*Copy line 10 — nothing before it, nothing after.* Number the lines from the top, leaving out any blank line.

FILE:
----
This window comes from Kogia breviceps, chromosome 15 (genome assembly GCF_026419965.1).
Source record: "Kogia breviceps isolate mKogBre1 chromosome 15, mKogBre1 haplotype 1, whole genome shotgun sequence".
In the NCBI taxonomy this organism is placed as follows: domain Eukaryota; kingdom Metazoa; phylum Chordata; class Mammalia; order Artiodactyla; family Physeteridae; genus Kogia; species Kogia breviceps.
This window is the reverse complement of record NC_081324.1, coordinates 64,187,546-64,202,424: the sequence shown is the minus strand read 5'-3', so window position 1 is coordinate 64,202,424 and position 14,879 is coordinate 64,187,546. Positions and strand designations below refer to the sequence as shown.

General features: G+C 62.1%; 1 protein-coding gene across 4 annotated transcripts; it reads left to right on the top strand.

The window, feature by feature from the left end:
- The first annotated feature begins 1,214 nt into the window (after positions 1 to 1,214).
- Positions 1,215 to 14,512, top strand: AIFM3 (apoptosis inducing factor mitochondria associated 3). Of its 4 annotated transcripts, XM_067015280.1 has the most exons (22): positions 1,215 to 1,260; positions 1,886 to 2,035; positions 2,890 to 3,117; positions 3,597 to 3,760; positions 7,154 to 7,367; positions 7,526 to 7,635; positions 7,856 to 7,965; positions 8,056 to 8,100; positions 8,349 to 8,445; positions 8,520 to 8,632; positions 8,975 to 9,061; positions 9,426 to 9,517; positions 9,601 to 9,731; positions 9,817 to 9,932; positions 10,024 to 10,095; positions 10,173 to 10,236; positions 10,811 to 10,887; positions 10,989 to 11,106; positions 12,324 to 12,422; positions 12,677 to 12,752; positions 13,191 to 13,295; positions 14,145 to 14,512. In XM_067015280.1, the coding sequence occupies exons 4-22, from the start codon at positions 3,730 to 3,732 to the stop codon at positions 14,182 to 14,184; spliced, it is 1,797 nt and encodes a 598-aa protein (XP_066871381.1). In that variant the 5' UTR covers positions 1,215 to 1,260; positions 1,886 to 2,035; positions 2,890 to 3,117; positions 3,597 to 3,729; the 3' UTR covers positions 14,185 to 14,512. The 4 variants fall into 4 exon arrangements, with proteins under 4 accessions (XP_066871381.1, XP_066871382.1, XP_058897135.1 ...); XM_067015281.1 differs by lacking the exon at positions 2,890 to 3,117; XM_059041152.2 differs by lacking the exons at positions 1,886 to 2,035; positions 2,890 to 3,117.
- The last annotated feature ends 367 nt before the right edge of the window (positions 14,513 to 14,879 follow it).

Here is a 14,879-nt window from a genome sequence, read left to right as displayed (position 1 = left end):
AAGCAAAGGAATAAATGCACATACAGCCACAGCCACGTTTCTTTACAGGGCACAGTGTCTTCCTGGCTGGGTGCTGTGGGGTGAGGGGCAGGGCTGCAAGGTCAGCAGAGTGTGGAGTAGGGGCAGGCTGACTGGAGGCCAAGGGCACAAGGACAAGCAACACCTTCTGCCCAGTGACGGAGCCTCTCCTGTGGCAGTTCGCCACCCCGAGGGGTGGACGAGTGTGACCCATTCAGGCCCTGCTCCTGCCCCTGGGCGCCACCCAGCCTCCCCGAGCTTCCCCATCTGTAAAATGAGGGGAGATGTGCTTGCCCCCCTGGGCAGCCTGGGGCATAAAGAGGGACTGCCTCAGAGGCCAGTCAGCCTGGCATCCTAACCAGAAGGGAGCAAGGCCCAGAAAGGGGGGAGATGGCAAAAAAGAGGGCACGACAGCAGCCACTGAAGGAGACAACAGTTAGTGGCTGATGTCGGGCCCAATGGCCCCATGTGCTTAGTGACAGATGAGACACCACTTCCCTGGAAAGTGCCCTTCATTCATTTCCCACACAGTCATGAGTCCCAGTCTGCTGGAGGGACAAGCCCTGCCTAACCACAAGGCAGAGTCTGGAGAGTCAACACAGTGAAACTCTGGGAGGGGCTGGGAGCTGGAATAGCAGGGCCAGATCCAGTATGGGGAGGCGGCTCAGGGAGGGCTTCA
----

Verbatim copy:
Here is a 14,879-nt window from a genome sequence, read left to right as displayed (position 1 = left end):